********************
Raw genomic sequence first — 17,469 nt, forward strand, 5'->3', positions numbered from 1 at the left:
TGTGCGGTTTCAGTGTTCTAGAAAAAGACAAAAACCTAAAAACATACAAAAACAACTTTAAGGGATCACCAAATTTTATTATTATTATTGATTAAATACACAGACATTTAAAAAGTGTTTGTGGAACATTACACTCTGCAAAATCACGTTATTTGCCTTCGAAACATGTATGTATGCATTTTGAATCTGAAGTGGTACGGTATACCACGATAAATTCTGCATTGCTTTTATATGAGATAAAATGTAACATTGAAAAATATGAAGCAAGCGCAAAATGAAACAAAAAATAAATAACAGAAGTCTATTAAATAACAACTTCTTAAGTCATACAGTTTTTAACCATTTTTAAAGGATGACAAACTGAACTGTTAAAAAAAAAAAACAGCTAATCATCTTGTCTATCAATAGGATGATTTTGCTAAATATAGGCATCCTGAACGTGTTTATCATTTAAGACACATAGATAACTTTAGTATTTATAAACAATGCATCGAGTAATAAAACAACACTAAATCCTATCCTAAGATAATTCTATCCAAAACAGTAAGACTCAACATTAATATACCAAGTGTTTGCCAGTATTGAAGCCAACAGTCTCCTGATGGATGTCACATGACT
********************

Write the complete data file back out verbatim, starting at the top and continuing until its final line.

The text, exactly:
Raw genomic sequence first — 17,469 nt, forward strand, 5'->3', positions numbered from 1 at the left:
TGTGCGGTTTCAGTGTTCTAGAAAAAGACAAAAACCTAAAAACATACAAAAACAACTTTAAGGGATCACCAAATTTTATTATTATTATTGATTAAATACACAGACATTTAAAAAGTGTTTGTGGAACATTACACTCTGCAAAATCACGTTATTTGCCTTCGAAACATGTATGTATGCATTTTGAATCTGAAGTGGTACGGTATACCACGATAAATTCTGCATTGCTTTTATATGAGATAAAATGTAACATTGAAAAATATGAAGCAAGCGCAAAATGAAACAAAAAATAAATAACAGAAGTCTATTAAATAACAACTTCTTAAGTCATACAGTTTTTAACCATTTTTAAAGGATGACAAACTGAACTGTTAAAAAAAAAAAACAGCTAATCATCTTGTCTATCAATAGGATGATTTTGCTAAATATAGGCATCCTGAACGTGTTTATCATTTAAGACACATAGATAACTTTAGTATTTATAAACAATGCATCGAGTAATAAAACAACACTAAATCCTATCCTAAGATAATTCTATCCAAAACAGTAAGACTCAACATTAATATACCAAGTGTTTGCCAGTATTGAAGCCAACAGTCTCCTGATGGATGTCACATGACT